Mutable State Share by Communicating Synchronization


    Primitives Communication Primitives
  58. channel coroutine #2 coroutine #1 send receive Channel

  59. channel consumer #1 producer #1 send receive producer #2 producer

    #N consumer #M ... ... Producer-consumer problem
  60. Send & Receive “views” for the same channel interface SendChannel<in

    E> { suspend fun send(element: E) fun close() } interface ReceiveChannel<out E> { suspend fun receive(): E } interface Channel<E> : SendChannel<E>, ReceiveChannel<E>
  61. Send & Receive “views” for the same channel interface SendChannel<in

    E> { suspend fun send(element: E) fun close() } interface ReceiveChannel<out E> { suspend fun receive(): E } interface Channel<E> : SendChannel<E>, ReceiveChannel<E>
  62. consumer #1 producer #1 send tasks receive tasks consumer #2

    Producer-consumer problem
  63. Producer-consumer solution: producer val channel = Channel<Task>() async { channel.send(Task("task1"))

    channel.send(Task("task2")) channel.close() } producer
  64. Producer-consumer solution: consumers val channel = Channel<Task>() ... async {

    worker(channel) } async { worker(channel) } consumer #1 suspend fun worker(channel: Channel<Task>) { val task = channel.receive() processTask(task) } consumer #2
  65. Producer-consumer solution val channel = Channel<Task>()

  66. Producer-consumer solution val channel = Channel<Task>() val task = channel.receive()

    processTask(task)
  67. Producer-consumer solution val channel = Channel<Task>() val task = channel.receive()

    processTask(task) receive
  68. receive Producer-consumer solution val channel = Channel<Task>() waiting for “send”

    val task = channel.receive() processTask(task)
  69. Producer-consumer solution val channel = Channel<Task>() receive waiting for “send”

    val task = channel.receive() processTask(task) channel.send(task1) channel.send(task2) channel.close()
  70. send(task1) Producer-consumer solution val channel = Channel<Task>() receive waiting for

    “send” val task = channel.receive() processTask(task) channel.send(task1) channel.send(task2) channel.close()
  71. send(task1) Producer-consumer solution val channel = Channel<Task>() receive Rendezvous! waiting

    for “send” val task = channel.receive() processTask(task) channel.send(task1) channel.send(task2) channel.close()
  72. Producer-consumer solution val channel = Channel<Task>() send(task1) receive Rendezvous! val

    task = channel.receive() processTask(task) channel.send(task1) channel.send(task2) channel.close()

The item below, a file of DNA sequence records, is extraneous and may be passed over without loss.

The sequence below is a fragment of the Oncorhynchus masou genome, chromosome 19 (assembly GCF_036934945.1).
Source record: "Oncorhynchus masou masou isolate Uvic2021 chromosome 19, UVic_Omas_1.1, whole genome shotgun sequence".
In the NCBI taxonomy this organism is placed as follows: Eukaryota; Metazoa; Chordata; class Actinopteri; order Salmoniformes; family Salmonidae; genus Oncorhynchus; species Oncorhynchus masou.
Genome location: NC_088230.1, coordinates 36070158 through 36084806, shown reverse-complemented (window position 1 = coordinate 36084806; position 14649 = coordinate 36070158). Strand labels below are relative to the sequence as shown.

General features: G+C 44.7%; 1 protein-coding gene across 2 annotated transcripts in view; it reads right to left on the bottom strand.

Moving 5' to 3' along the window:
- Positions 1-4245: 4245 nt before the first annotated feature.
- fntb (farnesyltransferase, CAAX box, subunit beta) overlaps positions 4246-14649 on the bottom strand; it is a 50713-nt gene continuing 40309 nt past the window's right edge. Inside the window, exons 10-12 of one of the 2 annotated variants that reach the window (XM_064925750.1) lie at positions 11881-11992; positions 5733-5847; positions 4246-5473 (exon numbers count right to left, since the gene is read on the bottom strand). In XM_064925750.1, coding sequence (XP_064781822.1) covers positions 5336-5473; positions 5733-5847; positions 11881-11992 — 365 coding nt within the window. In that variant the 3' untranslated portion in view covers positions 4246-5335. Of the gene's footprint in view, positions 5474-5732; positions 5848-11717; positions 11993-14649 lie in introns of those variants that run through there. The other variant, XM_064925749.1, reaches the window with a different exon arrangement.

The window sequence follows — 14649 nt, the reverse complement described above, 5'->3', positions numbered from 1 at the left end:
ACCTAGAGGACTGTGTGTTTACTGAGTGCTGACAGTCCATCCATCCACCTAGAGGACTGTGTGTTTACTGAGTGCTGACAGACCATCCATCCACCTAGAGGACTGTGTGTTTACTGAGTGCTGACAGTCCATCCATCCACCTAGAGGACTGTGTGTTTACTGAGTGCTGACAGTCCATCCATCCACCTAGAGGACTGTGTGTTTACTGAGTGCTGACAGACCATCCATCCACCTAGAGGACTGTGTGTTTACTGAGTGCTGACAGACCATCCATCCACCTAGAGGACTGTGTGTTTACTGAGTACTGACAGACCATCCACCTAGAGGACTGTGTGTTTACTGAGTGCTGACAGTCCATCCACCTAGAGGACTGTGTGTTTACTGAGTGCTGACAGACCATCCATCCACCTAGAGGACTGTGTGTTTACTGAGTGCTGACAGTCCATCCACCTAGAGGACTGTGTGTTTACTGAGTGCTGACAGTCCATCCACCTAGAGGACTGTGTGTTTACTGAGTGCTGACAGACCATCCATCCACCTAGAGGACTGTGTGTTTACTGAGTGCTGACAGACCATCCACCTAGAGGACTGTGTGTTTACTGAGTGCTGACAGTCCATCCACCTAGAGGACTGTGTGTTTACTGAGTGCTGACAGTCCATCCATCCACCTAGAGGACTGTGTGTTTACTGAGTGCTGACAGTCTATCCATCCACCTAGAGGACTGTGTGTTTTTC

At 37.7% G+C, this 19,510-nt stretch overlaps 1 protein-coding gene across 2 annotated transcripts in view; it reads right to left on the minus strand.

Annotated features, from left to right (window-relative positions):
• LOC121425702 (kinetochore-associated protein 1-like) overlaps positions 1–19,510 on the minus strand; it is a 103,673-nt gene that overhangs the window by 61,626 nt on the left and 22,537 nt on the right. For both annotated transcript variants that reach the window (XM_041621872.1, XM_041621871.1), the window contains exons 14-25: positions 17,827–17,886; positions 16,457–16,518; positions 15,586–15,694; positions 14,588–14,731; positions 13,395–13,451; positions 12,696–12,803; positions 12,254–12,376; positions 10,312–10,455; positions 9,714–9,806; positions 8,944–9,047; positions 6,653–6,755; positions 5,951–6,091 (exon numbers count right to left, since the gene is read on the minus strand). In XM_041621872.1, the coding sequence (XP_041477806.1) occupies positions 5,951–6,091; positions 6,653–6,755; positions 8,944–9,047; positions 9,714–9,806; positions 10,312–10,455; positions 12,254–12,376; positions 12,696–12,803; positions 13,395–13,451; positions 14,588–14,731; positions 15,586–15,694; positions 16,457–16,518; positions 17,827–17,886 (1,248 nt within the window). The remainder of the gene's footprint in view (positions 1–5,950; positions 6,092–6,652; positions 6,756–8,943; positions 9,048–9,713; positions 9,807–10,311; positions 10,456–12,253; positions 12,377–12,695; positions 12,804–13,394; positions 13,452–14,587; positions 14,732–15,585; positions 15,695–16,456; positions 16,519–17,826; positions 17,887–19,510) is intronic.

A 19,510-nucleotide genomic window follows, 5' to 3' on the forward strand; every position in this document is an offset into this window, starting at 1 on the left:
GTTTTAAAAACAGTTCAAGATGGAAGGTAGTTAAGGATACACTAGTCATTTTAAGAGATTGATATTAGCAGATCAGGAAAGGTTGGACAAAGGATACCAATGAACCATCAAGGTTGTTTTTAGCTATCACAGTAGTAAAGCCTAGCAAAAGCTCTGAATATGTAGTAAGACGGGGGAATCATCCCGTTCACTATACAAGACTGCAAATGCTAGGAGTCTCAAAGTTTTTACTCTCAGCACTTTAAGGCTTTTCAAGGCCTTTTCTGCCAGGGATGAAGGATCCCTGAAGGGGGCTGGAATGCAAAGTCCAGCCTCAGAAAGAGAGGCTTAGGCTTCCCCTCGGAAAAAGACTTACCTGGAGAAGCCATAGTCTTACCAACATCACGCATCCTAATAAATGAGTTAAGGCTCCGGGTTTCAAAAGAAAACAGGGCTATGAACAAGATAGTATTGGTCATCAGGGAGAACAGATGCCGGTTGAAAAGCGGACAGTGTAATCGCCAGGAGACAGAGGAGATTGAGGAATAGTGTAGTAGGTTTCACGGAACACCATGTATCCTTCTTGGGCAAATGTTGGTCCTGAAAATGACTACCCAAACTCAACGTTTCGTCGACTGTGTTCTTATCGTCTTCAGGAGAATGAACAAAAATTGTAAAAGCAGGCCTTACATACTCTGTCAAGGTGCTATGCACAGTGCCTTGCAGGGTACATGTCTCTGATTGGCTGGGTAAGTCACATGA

73. Producer-consumer solution val channel = Channel<Task>() val task = channel.receive()

    processTask(task) processing task1 channel.send(task1) channel.send(task2) channel.close()
  74. send(task2) Producer-consumer solution val channel = Channel<Task>() processing task1 val

    task = channel.receive() processTask(task) channel.send(task1) channel.send(task2) channel.close()
  75. send(task2) Producer-consumer solution val channel = Channel<Task>() waiting for “receive”

    val task = channel.receive() processTask(task) processing task1 channel.send(task1) channel.send(task2) channel.close()
  76. send(task2) Producer-consumer solution val channel = Channel<Task>() receive val task

    = channel.receive() processTask(task) val task = channel.receive() processTask(task) processing task1 channel.send(task1) channel.send(task2) channel.close()
  77. send(task2) Producer-consumer solution val channel = Channel<Task>() receive Rendezvous! val

    task = channel.receive() processTask(task) val task = channel.receive() processTask(task) processing task1 channel.send(task1) channel.send(task2) channel.close()
  78. Producer-consumer solution val channel = Channel<Task>() processing task2 val task

    = channel.receive() processTask(task) val task = channel.receive() processTask(task) processing task1 channel.send(task1) channel.send(task2) channel.close()
  79. consumer #1 producer #1 send tasks receive tasks consumer #2

    Producer-consumer solution: many tasks val channel = Channel<Task>()
  80. Producer-consumer solution: many tasks val channel = Channel<Task>() async {

    for (i in 1..N) { channel.send(Task("task$i")) } channel.close() } producer
  81. Producer-consumer solution: many tasks val channel = Channel<Task>() ... async